CineWeb is a multi-use video reproducer that claims to handle the three most famous video formats, QuickTime (MOV), Video for Windows (AVI) and MPEG, without requiring special software for the server. This Navigator plug-in for Windows 95 and NT offers a range of functions to regulate the way in which the films are reproduced and can be used after downloading. MPEG support requires the installation of Microsoft ActiveMovie.
The program requires the most recent versions of the Intel video driver and of Apple QuickTime; happily, the company provides a direct link to these files from their Web site, and so updating the drivers doesn't require much work. Though Digigami intends to fix the bugs that we encountered, the product has some serious structural drawbacks. Quite often we have had to wait up to a minute before previewing the films that we were downloading and a Digigami spokesman informed us that in all likelihood this defect won't be corrected in the near future.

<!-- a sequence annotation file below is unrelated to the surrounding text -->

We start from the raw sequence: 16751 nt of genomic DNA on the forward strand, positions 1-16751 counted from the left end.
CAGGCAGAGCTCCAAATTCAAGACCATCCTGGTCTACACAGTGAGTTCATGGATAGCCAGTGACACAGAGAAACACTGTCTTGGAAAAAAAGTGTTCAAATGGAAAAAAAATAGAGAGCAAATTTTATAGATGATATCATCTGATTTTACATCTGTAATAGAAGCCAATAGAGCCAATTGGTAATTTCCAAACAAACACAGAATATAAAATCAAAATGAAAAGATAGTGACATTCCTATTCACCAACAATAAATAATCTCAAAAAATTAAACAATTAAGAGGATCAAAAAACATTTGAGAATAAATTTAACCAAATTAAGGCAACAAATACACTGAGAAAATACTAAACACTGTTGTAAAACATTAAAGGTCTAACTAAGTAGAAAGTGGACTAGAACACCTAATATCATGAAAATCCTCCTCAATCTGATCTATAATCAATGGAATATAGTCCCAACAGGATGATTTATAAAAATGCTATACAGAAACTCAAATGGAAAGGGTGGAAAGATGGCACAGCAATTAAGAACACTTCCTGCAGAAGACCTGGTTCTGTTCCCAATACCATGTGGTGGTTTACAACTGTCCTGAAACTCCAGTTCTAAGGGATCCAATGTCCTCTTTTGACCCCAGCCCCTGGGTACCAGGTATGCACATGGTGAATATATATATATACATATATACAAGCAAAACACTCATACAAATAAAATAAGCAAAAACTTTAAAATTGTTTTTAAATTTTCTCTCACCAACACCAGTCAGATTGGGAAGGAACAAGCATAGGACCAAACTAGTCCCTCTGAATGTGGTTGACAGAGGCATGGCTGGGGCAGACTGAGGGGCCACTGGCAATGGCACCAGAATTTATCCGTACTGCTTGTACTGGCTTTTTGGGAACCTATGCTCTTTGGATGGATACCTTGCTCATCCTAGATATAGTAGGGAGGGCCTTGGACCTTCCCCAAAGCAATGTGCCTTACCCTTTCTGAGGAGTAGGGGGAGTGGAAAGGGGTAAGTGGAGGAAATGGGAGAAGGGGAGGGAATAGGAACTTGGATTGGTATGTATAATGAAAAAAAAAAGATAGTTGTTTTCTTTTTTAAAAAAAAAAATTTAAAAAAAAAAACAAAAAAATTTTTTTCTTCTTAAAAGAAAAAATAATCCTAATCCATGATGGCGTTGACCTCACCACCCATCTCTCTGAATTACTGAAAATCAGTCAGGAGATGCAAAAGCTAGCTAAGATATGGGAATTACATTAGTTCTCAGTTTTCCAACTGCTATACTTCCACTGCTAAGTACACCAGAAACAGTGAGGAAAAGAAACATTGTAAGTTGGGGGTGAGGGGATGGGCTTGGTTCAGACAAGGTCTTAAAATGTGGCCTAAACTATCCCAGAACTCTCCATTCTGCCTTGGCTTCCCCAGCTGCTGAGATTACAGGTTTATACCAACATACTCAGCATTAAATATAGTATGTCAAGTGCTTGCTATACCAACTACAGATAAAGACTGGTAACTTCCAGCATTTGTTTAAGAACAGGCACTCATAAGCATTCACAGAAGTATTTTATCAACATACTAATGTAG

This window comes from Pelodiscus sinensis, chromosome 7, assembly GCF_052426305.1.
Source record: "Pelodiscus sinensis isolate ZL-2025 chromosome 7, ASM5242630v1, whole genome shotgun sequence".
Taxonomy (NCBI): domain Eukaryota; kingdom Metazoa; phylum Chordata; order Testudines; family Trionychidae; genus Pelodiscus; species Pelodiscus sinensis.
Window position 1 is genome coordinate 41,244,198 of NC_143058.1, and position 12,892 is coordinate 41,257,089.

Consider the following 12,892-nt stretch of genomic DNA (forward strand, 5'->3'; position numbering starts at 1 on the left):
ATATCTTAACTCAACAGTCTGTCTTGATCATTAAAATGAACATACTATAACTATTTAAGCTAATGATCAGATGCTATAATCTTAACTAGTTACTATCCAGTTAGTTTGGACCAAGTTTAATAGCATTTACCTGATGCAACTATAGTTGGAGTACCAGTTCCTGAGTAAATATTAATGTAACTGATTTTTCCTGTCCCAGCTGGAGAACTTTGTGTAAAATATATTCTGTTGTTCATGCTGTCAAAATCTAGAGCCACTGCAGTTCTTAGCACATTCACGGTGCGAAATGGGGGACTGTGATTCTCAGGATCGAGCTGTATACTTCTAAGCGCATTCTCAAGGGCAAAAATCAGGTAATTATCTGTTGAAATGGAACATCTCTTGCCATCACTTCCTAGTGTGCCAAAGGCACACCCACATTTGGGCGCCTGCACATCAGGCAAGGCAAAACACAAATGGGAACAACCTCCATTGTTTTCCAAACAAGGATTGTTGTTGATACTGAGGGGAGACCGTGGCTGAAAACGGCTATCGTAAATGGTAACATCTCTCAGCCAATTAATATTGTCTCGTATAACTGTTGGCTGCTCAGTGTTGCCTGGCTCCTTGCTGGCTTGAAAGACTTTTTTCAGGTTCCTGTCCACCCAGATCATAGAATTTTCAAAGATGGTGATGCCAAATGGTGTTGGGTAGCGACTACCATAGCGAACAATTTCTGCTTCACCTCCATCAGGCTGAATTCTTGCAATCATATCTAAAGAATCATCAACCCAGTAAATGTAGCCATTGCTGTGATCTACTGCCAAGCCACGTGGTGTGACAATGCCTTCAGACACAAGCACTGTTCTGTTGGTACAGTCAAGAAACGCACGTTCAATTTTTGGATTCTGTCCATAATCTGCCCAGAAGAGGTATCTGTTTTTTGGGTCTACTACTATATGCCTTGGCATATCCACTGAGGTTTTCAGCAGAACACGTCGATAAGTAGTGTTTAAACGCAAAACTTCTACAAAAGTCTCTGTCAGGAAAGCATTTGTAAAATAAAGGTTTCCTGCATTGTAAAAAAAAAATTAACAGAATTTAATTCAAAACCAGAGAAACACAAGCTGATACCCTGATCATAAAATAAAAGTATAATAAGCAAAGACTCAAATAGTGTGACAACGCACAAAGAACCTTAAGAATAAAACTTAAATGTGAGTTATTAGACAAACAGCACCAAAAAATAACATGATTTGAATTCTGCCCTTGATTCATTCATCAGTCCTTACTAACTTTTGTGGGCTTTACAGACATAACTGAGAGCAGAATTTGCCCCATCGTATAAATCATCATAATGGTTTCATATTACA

It's a real shame, because for other aspects, CineWeb is overall an excellent tool for the visualization and management of films. The CineWeb interface, requiring Windows 95 or NT, uses an exclusive menu for controlling the video reproduction. Among the product's most important functions are the ability to modify audio volume and regulate the dimension of the viewing window while downloading and playing a film. Skipping to a particular frame of a film is also simple with CineWeb.
It is possible to drag the play button to move forward or backward through a film as well as to alter the speed of reproduction. These functions are interactive and it is possible create ones own special effects by rapidly advancing or backstepping through the film. CineWeb memorizes the films in its own cache (separate from the browser's cache). It is possible specify the quantity of disk space devoted to this cache or eliminate it outright at any moment. Furthermore, it is possible to save the downloaded films in a specified directory.
If, while surfing, the visitor encounters an Autodesk FLI animation file, CineWeb is able to play it. Digigami hasn't yet established a price for CineWeb, which is presently available for free evaluation. The product will be interesting for all those people who are looking for a single film player to replace the separate AVI, MOV and MPEG players. It offers superior control compared to the better part of film players, including Netscape's LiveMedia. But if you are looking for the advantages of instant visualization through video streaming, you had better continue your search.
Last updated 7-Jan-97
Webmaster Elsy mail to: email@example.com